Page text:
Mrs Johnston —Yes. In our limited experience with this, it is always about the intention of the person who is making contact with the child. To go back to defences, I cannot imagine a scenario where it would be okay or that there was not criminal intent. Does there have to be a crime before there is criminal intent? Currently there is no crime in pretending you are a child and discussing the tennis, for instance, with a child. That is our issue with that—we have to demonstrate that the person is doing this with an intention that is not pure.

Senator BARNETT —Yes, I can see that. Going back to my days at law school and in criminal law, there is a requirement for mens rea and actus reus, which means there needs to be a mental capacity and a physical component of the criminal activity. You are saying there should be both—it is not just the physical relaying of the message or the communication; there needs to be a criminal intent behind it as well.

Mrs Johnston —That is exactly what I am saying. I am also adding to that that quite often this is pretty much targeted at physical contact with the child after a grooming process, whereas our experience tells us that probably more often, or at least as often, offenders are engaging young people over the net to provide them with photos or perform acts in front of cameras and whatnot. That is not about meeting a child, but it is still about sexually assaulting a child via exploitation, with possibly even bribery and whatnot down the track.

Senator BARNETT —With our 21st century internet age and the way people communicate, through websites, chat rooms, SMS and so on, have you considered the definition of communication and how broadly that should be defined? You might have, for example, a website which attracts kids and then, from there, communication takes place—it is not a proactive approach of sending emails or SMSs; it is just a website that is attracting children. Would you consider that communication?

Mrs Johnston —I would if we get back to the one-on-one, person-to-person, individual contact—that is, that person is targeting that child. And you have peer-to-peer networking going on as well. Mobile phones are where it is all going anyway. Apart from in an office situation, I think you will find in the future that most people, particularly young people, will be carrying mobile phones and their communication will be predominantly in a mobile capacity. It is changing every day, so I assume it would be very hard to define communication. But I think this is a really good step forward. This is a person misrepresenting their age over a form of communication, whatever it may be—a telephone or computer. At the end of the day, obviously their intentions are not pure and the child is in danger, so if we can interrupt that process I think we must.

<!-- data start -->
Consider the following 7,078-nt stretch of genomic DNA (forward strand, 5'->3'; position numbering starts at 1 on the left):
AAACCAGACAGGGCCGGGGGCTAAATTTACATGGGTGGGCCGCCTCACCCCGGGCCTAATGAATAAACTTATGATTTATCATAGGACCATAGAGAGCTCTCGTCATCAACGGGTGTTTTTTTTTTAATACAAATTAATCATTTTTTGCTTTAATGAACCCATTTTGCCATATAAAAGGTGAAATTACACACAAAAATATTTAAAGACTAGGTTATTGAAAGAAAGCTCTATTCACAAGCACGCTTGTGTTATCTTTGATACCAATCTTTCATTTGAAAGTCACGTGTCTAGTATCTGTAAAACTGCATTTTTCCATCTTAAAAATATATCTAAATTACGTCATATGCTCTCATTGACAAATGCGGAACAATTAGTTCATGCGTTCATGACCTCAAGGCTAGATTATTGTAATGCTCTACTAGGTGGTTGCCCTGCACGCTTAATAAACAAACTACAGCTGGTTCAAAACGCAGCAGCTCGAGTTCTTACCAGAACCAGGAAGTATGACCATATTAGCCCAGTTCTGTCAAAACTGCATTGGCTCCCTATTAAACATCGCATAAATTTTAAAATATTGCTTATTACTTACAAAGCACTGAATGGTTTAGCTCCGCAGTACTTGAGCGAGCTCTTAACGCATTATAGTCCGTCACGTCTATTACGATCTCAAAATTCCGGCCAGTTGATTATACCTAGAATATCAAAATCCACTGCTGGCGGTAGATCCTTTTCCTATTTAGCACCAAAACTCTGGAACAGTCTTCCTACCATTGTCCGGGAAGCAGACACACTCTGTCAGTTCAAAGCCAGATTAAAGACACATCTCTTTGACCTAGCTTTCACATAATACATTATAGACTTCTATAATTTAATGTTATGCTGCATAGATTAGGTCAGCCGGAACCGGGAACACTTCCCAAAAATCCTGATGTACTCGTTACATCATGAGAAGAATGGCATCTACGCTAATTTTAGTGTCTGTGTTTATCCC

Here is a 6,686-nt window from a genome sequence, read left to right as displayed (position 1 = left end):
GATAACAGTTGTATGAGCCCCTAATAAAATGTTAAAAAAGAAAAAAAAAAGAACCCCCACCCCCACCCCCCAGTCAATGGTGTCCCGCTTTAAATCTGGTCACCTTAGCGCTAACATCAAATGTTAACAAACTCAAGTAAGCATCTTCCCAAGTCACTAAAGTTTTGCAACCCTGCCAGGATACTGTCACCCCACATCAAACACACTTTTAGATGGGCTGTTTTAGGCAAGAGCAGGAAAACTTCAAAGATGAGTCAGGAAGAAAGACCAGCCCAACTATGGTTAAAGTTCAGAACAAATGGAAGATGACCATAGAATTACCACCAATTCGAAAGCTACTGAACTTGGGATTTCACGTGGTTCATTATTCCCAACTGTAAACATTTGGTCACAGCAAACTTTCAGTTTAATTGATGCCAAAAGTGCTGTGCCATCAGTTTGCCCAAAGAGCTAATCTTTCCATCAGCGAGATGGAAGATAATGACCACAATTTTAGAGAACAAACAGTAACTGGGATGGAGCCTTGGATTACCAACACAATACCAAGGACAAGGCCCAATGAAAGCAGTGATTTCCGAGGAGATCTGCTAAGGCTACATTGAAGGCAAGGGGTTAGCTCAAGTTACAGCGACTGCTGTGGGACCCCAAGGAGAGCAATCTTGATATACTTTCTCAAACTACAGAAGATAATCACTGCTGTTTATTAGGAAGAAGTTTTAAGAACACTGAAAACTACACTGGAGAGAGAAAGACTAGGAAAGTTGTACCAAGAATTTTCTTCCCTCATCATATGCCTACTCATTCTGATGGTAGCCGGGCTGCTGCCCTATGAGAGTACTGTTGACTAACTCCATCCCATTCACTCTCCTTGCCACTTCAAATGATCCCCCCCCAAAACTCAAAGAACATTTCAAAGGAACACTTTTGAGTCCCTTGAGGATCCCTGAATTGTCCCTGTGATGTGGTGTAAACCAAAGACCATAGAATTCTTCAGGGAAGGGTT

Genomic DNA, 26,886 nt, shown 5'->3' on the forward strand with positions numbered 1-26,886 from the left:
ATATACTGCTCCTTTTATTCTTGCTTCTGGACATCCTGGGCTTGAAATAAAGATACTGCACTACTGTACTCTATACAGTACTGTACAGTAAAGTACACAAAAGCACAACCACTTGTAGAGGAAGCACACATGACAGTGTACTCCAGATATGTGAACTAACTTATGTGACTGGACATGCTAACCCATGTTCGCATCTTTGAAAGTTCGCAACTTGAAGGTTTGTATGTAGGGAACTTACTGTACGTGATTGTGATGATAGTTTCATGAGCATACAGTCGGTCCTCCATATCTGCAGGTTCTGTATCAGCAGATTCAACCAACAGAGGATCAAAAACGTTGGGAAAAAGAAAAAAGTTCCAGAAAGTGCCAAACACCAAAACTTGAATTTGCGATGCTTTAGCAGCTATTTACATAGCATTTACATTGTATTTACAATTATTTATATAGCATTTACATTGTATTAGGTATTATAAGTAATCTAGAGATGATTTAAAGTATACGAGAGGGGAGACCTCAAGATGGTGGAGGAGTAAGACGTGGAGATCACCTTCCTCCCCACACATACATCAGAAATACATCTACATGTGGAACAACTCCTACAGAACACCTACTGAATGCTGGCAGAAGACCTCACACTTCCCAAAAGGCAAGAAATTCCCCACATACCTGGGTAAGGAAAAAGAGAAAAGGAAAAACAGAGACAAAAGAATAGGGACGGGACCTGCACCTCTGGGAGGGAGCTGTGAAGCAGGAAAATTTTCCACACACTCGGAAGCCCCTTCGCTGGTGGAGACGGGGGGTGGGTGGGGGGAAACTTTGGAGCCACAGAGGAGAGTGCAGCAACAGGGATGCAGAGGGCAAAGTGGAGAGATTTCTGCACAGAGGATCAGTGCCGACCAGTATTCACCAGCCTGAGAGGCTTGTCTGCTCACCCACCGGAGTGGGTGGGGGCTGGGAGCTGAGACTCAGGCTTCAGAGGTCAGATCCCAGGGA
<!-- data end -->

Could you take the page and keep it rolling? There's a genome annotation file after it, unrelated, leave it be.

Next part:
Senator BARNETT —Thank you.

Senator LUDLAM —I will be brief because I think we are short of time. Thank you very much for your time this afternoon and also, from my point of view, for all the work that you do. We have talked about narrowing and targeting this proposal a little bit better so that it meets some of the concerns that have been raised by you and some of the other submitters. I am wondering whether you have had time to review the other bill that this committee is looking at this afternoon, which is the Crimes Legislation Amendment (Sexual Offences Against Children) Bill. As far as you are concerned, is there anything in there that is either supportive of what we are trying to do here or covers some of the same ground?

Mrs Johnston —I am so sorry, Senator, but I have not seen that. I am not across that at all.

Senator LUDLAM —It would probably be worth a look. I do not know that it specifically covers the same ground, but we are having a similar discussion through the afternoon.

Mrs Johnston —I would be very interested to know more about that.

Senator LUDLAM —It is probably not too late to provide a supplementary submission to the committee if anything there catches your eye.

Mrs Johnston —Thank you.

CHAIR —We do not have any other questions for you, Mrs Johnston. Thank you for your submission and for making yourself available to us this afternoon.

Mrs Johnston —Thank you to you all.

[4.32 pm]